Foot-and-mouth disease (FMD) is a viral disease primarily of cloven-hoofed animals that can profoundly affect animal husbandry by evolving into severe epidemics that reduce the productivity of susceptible livestock.
There are several potential risk factors associated with both introduction and spread of the FMDV infection in the region. A possible mechanism for the introduction of FMD into the EU might therefore be an undetected epidemic in wild boar in countries adjacent to Member States. Further transmission within the EU could also be related to susceptible wildlife, notably wild boar.
Hunting activities are considered valuable for surveillance in the hunting areas, especially at the forest edges, and are a possible option for surveillance particularly in summer.
The SAS unit was requested to provide an assessment on the performance, in terms of early detection, of different monitoring and sampling schemes, including hunting, in case of an incursion of FMD virus in a free wild boar population area.
Two main output parameters for the comparison between the surveillance strategies under investigation are considered: 1) the Probability of detection overtime, i.e. the weekly probability of detecting at least one sero-positive animal and 2) the Number of weeks needed to first detection, i.e. the minimum number of weeks needed to detect at least one sero-positive animal. Both output parameters were obtained by simulating a one year time period.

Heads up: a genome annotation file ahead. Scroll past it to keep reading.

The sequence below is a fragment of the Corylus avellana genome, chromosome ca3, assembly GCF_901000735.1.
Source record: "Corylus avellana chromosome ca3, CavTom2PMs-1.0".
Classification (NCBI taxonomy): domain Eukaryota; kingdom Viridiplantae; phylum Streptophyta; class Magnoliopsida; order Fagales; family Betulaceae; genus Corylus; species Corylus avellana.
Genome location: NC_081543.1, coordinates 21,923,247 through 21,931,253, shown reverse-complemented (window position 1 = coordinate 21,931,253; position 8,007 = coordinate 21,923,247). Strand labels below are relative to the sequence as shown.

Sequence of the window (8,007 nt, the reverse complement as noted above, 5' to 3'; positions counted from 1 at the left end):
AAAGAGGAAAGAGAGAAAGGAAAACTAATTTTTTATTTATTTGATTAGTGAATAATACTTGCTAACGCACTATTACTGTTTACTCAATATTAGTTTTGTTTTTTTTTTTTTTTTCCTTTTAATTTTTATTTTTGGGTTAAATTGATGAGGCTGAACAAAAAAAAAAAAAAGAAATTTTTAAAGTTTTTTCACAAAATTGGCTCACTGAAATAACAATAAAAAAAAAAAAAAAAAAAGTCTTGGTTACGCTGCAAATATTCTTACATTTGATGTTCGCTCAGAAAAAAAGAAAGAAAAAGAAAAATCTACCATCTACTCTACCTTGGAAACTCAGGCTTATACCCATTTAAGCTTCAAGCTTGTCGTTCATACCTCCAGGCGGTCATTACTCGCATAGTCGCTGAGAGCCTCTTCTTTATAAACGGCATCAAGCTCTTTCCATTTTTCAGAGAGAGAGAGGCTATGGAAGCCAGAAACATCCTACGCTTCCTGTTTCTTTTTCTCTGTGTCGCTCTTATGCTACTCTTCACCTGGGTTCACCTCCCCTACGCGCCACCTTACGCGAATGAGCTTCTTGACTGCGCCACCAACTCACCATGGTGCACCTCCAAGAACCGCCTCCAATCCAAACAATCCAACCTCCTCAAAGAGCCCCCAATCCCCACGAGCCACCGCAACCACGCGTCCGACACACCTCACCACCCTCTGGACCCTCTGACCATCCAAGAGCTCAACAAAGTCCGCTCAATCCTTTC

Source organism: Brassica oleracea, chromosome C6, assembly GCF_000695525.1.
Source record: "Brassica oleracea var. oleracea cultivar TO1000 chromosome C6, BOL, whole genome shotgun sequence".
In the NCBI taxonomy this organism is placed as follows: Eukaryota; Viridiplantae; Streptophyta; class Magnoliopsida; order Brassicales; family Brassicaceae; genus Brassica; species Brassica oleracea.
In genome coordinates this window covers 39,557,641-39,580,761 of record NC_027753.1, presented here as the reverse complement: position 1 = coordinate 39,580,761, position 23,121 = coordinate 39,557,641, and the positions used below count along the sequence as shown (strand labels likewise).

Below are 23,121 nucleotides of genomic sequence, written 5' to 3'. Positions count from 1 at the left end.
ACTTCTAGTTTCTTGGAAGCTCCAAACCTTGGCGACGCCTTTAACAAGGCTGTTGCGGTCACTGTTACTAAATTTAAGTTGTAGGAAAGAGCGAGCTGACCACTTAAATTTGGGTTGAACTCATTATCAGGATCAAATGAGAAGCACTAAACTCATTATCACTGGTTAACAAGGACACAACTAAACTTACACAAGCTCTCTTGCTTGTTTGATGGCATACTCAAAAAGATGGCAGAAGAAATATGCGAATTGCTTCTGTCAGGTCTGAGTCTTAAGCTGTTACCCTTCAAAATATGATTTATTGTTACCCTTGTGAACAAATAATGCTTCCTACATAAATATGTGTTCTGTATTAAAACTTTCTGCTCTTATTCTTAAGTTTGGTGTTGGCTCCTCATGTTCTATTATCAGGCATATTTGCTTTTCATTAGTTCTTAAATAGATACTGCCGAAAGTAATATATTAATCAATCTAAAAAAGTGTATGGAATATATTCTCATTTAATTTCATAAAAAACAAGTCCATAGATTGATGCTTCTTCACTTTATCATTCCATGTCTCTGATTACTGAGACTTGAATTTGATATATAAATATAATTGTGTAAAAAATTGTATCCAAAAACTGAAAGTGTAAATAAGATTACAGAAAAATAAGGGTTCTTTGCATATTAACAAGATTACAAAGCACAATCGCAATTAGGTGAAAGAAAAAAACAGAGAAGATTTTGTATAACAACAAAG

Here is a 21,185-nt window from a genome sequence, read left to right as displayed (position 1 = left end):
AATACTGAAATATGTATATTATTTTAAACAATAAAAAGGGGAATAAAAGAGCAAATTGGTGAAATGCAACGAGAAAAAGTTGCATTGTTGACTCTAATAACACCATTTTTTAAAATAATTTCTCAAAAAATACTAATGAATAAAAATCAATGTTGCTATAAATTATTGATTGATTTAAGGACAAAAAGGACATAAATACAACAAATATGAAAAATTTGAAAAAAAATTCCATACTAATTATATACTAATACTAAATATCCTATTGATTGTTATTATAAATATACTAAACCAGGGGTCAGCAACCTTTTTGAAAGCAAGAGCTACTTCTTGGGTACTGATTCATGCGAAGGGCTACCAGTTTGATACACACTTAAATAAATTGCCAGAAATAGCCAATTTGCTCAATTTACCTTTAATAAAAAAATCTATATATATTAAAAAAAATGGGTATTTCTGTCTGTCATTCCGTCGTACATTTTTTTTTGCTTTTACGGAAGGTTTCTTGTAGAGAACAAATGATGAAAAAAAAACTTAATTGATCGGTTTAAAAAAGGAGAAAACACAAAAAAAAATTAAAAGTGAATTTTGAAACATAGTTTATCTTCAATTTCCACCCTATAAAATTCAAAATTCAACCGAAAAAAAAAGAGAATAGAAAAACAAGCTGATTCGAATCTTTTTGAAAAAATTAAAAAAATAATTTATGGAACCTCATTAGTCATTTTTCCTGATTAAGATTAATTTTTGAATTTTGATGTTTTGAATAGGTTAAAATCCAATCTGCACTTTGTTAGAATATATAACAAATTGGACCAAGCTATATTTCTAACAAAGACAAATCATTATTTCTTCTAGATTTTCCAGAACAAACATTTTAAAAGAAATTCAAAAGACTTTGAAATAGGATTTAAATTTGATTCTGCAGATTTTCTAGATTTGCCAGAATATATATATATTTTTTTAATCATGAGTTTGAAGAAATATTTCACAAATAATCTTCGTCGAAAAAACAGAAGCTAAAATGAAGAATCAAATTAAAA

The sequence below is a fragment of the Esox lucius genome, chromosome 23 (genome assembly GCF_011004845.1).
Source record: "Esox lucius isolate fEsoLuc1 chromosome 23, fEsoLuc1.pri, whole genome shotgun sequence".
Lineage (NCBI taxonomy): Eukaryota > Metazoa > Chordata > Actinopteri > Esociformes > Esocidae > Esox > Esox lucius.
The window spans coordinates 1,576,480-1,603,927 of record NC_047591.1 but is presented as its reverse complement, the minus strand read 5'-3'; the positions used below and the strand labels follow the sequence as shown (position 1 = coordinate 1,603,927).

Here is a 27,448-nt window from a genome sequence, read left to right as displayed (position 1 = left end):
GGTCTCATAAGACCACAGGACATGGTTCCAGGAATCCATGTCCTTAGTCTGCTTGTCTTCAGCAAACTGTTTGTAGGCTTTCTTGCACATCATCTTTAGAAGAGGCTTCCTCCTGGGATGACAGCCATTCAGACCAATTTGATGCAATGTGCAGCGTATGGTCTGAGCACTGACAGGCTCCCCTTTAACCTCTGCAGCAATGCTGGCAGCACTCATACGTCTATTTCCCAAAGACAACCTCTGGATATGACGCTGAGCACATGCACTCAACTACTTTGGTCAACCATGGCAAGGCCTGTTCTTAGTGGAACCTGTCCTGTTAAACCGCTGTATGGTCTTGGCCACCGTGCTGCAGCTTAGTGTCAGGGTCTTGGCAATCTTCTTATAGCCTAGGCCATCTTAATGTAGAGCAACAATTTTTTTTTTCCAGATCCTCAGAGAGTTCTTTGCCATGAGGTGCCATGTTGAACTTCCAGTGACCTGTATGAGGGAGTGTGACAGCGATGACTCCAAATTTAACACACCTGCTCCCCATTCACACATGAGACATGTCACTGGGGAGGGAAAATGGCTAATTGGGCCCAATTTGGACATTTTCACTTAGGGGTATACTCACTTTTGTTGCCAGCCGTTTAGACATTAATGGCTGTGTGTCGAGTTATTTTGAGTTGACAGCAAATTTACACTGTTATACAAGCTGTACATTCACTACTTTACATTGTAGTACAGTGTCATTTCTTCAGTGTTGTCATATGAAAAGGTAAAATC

The first step of the assessment estimated the sample size needed to detect at least one positive animal for a given prevalence of sero-converted individuals, with a given level of confidence, using the formula of Cannon (2001). Various prevalence values and different testing system sensitivities were considered, including the parameters used in Council Directive 2003/85/EC, i.e. 5% prevalence to be detected with a 95% Confidence Level.
The second step consisted in the development of a simulation model able to generate the true sero-status of the population. From this simulated population it was possible to virtually implement different sampling strategies and calculate the probability of detecting at least one sero-positive animal for a given time period, after assumed exposure to infection. To obtain the number of weeks needed to detect the first case, the difference between the week of first detection (recorded in the simulation) and the week of incursion was calculated.
Simulation results suggest that with a sampling strategy based on hunting it takes a considerable amount of weeks (13 to 39) to detect the first sero-positive animal. On the contrary, a sampling strategy based on a regular weekly sampling over time obviously performs relevantly better as independently from the time of the incursion and the probability of spreading, on average the maximum number of weeks needed to detect the first sero-positive animal is 5. When simulating a regular sampling a system based on a prior fixed sample size over time performs better than a system based on a constant proportion in terms of variability of the probability of detection over time and time needed to first detection (~ 1 week less). This is due to the fact that Cannon’s formula used to calculate the number of samples needed to detect a disease takes into account a possible lack of sensitivity.
The simulation results show that, in the investigated sensitivity range (i.e. 85% - 100%), the sensitivity of the test/surveillance system has almost no impact on the number of weeks needed to detect the first case. On the contrary, the specificity of the testing system, must be 100% in order to avoid the reporting of false-positives which could produce misleading results.